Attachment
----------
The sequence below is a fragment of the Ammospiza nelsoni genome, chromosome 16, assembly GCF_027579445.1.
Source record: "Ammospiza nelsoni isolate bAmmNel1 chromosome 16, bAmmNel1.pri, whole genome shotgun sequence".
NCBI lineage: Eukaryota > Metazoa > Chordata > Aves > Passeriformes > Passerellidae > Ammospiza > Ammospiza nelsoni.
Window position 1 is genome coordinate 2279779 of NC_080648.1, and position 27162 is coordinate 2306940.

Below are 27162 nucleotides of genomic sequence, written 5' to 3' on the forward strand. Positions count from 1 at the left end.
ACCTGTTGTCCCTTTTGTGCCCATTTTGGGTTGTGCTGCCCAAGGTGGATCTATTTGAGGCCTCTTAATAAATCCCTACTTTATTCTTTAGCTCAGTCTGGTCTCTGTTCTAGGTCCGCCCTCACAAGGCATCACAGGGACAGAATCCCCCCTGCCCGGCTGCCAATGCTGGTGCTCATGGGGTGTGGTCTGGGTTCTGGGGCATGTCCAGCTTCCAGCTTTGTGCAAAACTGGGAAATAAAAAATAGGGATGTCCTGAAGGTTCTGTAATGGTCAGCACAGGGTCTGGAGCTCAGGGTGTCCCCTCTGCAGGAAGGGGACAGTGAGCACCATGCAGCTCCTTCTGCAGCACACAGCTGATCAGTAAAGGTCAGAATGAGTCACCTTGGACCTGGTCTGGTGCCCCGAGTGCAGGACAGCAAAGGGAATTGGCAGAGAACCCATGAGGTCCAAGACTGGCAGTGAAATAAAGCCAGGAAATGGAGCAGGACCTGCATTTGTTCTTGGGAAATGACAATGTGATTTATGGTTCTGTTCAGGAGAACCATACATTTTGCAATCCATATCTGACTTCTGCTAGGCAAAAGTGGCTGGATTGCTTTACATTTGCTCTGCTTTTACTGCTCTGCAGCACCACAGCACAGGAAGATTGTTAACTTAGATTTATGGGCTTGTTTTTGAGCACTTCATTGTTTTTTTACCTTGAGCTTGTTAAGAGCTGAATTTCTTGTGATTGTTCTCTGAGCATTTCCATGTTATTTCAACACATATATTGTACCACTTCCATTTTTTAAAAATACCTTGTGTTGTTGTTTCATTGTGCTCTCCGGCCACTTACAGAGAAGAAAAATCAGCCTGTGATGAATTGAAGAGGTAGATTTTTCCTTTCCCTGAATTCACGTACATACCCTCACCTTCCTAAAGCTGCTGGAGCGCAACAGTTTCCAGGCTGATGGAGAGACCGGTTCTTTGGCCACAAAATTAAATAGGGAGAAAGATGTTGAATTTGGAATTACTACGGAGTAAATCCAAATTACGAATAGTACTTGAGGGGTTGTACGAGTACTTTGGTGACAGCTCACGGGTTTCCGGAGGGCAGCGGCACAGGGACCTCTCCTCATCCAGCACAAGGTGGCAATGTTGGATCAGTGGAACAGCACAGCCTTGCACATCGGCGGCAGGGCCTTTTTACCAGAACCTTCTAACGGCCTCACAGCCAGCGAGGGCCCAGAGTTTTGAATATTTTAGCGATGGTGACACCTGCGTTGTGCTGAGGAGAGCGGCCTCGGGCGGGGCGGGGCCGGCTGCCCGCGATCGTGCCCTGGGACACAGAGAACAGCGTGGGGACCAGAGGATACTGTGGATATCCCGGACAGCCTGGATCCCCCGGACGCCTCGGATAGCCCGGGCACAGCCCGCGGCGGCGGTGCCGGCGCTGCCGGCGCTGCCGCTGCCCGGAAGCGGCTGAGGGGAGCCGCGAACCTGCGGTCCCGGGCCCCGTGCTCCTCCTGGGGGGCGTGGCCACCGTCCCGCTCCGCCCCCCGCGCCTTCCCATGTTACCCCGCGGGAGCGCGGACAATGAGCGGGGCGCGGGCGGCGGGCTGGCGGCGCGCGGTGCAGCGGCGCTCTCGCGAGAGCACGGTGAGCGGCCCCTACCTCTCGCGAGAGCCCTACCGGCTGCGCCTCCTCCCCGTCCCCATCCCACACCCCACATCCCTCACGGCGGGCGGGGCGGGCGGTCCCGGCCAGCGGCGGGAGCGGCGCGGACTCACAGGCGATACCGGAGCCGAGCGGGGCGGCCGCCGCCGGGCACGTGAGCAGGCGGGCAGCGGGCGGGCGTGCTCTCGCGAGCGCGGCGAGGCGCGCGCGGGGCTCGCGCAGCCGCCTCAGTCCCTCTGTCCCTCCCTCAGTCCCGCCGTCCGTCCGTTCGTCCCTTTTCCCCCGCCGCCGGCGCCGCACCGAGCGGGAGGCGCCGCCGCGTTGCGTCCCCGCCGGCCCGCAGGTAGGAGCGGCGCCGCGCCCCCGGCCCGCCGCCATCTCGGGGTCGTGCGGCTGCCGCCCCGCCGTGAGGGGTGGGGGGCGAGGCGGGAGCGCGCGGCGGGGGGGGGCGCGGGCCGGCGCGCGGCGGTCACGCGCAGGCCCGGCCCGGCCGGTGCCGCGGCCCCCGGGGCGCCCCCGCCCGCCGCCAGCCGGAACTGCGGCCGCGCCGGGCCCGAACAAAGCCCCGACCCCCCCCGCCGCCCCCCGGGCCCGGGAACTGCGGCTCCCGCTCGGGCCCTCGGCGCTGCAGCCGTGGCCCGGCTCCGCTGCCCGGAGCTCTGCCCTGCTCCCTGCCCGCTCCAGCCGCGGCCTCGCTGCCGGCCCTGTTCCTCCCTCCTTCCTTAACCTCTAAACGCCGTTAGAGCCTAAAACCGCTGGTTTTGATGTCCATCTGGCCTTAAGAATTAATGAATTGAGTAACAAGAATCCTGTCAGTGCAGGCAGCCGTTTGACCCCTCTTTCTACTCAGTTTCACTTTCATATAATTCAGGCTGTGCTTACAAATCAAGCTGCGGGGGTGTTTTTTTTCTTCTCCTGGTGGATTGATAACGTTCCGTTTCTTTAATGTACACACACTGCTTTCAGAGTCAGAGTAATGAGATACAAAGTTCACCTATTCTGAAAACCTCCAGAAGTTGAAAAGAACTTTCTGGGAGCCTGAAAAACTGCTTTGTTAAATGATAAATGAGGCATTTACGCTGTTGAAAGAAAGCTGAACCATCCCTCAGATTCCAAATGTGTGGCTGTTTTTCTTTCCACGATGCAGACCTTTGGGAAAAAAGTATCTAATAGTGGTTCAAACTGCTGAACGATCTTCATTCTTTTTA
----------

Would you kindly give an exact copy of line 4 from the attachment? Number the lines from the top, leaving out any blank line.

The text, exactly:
Window position 1 is genome coordinate 2279779 of NC_080648.1, and position 27162 is coordinate 2306940.